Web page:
"Justice Breyer emphasized that people seeking to challenge heavily black districts as racial gerrymanders face a high hurdle in regions where "racial identification is highly correlated with political affiliation," as in North Carolina, where more than 95 percent of black voters support Democratic candidates.

          "A central goal of the North Carolina Legislature in drawing the disputed district lines in 1997 was to preserve a six-to-six balance between Democrats and Republicans in the state's Congressional delegation. Since there was evidence that among registered Democrats in North Carolina, black voters were more likely to vote Democratic than were white voters, Justice Breyer said, precincts with black majorities were more reliable as building blocks for a Democratic district. While race was not the controlling reason, Justice Breyer said the district was drawn to protect a black Democratic incumbent, Melvin Watt, while at the same time not making too great an incursion into the adjoining Ninth Congressional District, represented by a white Republican. The decision, Easley v. Cromartie, No. 99-1864, made little, if any, new law. "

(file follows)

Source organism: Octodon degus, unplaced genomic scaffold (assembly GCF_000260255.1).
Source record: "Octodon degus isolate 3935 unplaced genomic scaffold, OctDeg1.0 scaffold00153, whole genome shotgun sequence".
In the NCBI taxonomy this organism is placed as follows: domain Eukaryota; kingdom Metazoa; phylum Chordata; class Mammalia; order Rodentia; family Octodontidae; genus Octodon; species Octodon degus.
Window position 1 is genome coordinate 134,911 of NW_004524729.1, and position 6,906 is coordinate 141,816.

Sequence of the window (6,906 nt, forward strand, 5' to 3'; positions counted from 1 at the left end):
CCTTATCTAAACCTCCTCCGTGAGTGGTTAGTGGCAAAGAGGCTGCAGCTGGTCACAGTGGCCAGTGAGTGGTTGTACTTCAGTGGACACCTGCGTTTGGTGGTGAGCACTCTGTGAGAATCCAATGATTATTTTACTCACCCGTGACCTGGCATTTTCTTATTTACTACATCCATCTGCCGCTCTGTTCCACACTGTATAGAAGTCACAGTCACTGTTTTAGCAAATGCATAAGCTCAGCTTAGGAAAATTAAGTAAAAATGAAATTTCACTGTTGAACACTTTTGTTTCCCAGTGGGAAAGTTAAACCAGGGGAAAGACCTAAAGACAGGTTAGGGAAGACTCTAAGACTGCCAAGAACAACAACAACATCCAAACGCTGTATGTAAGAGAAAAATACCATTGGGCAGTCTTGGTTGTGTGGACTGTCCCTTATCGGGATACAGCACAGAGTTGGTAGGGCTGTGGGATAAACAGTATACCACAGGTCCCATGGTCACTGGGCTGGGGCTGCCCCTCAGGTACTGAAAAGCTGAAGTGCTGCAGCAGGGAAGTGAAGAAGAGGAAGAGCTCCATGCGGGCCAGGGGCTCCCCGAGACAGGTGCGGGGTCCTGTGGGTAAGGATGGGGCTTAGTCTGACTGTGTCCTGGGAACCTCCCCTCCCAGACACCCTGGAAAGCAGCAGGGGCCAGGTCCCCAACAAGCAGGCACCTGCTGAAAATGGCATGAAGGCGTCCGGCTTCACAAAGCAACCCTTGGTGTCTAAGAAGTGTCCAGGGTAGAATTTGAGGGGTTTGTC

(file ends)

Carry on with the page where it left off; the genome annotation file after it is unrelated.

(New York Times 04/19/01 by Linda Greenhouse)

[Last known link:]

Clymer: Democrats & GOP Hail Easley v. Cromartie (04/19/01)

          [New York Times] "Republicans and Democrats both claimed victory today after the Supreme Court ruled that race could be an element in redistricting decisions so long as it was not the controlling factor. Republicans, who pushed for majority black districts in the 1990's that concentrated the most reliably Democratic voters in a few districts, found vindication because in recent years the Supreme Court had thrown out districts it found to be based on race.

          "Donald F. McGahn II, counsel to the National Republican Congressional Committee, called today's ruling "a good thing." "It certainly acknowledges the validity of majority-minority districts," Mr. McGahn said.

          "Democrats took comfort in a fact that was not directly at issue in the case, Easley v. Cromartie. The 12th Congressional District of North Carolina, in its latest form, is only 47 percent minority. Democrats took the court's approval to mean that states could satisfy the Voting Rights Act's demand of opportunity for minority candidates without having to concentrate huge majorities of black voters into a district.